Wednesday’s bed capacity update shows Stillwater Medical as a system that is under pressure but generally meeting the demands placed on it as COVID-19 infections climb rapidly.

SMC reported it had no Intensive Care or non-Intensive Care beds available. Five patients were on hold in the Emergency Room – three COVID patients and two non-COVID patients.

Out of 11 staffed ICU beds, four were occupied by COVID patients and seven were occupied by patients with other illnesses.

Out of 75 staffed non-ICU beds, 12 were occupied by COVID patients and 63 were occupied by patients with other illnesses or injuries.

The hospital has continued to use some of the expanded capacity it developed during the previous peak in hospitalizations. For example, it currently has 25 beds in an Emergency Room designed for 15, SMC Director of Public Relations Shyla Eggers said.

But the ability to treat patients still depends on staffing and like the rest of the community, many Stillwater Medical staff members are being exposed to the virus and testing positive.

The hospital and its clinics are already over capacity most days and quite a few staff members have been out due to COVID, which doesn’t help, she said. Rising COVID numbers just increase the stress on a staff that’s already stretched thin and put pressure on medical facilities that still have to take care of people with a variety of illnesses and injuries.

In addition to COVID-19, flu, strep throat and several other viruses, including a stomach bug are making the rounds.

“We have a lot of sick people that are sick with other things,” she said.

Several of Stillwater Medical’s walk-in clinics have recently been forced to temporarily close or stop taking patients due to lack of staffing. When a staff member goes out sick, there often isn’t anyone available to take their place, Eggers said. SMC is doing what it can to address the staffing issues.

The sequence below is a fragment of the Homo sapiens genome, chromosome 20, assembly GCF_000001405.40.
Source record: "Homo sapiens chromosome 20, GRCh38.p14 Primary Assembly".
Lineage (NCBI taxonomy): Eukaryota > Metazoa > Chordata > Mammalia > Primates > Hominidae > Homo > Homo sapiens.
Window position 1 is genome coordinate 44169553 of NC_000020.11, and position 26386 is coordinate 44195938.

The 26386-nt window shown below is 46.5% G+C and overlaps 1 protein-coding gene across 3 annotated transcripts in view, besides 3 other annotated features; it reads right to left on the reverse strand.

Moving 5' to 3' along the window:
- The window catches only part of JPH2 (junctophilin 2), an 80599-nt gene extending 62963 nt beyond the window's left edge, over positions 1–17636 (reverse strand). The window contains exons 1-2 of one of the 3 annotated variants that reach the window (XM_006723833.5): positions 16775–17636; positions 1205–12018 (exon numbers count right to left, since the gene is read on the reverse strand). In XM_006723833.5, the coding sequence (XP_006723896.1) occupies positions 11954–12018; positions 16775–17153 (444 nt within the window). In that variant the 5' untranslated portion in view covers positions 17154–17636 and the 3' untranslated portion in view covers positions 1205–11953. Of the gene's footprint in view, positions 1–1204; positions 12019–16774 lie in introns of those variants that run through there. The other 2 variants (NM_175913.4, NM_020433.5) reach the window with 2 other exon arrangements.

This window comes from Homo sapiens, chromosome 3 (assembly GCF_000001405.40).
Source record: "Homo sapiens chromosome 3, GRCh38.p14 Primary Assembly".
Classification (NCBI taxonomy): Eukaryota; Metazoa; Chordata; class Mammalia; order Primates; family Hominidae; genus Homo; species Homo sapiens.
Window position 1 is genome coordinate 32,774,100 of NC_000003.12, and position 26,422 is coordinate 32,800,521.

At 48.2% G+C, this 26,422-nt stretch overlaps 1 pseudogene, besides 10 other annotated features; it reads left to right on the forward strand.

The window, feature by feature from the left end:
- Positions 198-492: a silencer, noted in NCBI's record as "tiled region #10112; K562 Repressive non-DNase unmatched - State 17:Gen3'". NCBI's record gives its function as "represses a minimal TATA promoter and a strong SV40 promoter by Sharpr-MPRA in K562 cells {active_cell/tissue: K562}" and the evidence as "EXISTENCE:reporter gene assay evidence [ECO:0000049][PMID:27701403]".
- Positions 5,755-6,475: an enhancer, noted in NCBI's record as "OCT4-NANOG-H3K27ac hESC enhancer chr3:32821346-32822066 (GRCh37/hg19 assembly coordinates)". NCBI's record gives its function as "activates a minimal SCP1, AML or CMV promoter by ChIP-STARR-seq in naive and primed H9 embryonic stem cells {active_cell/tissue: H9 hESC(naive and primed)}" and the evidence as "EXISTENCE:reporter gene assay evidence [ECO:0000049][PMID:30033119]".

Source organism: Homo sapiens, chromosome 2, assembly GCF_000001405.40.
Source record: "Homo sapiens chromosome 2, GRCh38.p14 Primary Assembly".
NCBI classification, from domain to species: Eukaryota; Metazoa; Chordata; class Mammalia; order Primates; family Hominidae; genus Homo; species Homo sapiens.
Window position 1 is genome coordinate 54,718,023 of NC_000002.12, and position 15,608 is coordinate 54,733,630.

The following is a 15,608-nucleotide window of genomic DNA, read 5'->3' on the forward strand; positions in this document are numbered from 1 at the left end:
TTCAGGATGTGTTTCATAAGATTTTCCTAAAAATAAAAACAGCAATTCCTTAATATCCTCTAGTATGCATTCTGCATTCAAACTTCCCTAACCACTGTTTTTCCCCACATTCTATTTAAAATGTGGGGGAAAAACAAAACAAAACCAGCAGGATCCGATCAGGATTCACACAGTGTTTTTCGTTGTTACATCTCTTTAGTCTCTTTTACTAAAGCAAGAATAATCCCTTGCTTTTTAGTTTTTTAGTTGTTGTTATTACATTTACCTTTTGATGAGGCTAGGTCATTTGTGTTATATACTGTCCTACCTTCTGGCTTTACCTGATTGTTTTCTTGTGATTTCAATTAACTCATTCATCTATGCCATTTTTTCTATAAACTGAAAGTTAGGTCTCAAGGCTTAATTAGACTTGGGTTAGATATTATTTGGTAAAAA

The sheer number of people seeking tests is another part of the problem. Clinics are seeing a lot of people who don’t have symptoms and are seeking tests, but not treatment.

The Emergency Room isn’t ever the proper place to go if you aren’t very sick and just need a test, she said. Urgent care clinics are also not your best bet, especially if you’re looking for a rapid antigen test.

SMC’s clinics don’t offer the rapid tests. Patients will find the same PCR test offered by the Payne County Health Department, with the same wait time for results.

Eggers recommends people who only need a COVID test make an appointment through the Oklahoma State Department of Health portal or go to local retailers and pharmacies that offer COVID testing.

Although many locally-owned pharmacies stopped offering tests in favor of vaccinations, Central Drug recently announced it was gearing up to begin offering rapid antigen testing.

Most testing locations can be found and appointments can be scheduled online at oklahoma.gov/covid19/testing-sites.html.

Appointments can fill quickly through the portal, but are often available the same day at the Health Department, she said. PCHD is offering expanded COVID-19 testing hours at its Stillwater offices, 1321 W. Seventh Ave., on Saturday.

Appointments will be available through the scheduling portal for 10 a.m. - 2 p.m. testing slots.

Eggers said whatever people do, it’s important for them to take steps to protect others.

It might not affect you severely but you don’t know what it will do to someone else, she said. That doesn’t just apply to COVID-19, but to other illnesses that are spreading.

Eggers emphasized that masking will help to reduce the risk of transmitting any virus.

“A tight-fitting mask like an N95 or KN95 is best,” she said. “But any mask is better than none … It’s important to protect people no matter what it is.”

SMC still has screening procedures in place at all entrances, that hasn’t changed since they were updated in August. But visitation has not been limited at this time.

There could be cases where the hospital staff issues guidance about the best times to visit, but patients have the ability to have friends and family with them.

The hospital is advising people to be aware of their own health status before visiting and to not take chances with themselves or others.

“It you don’t need to be here, it’s best not to be,” Eggers said.

Twitter: @mcharlesNP

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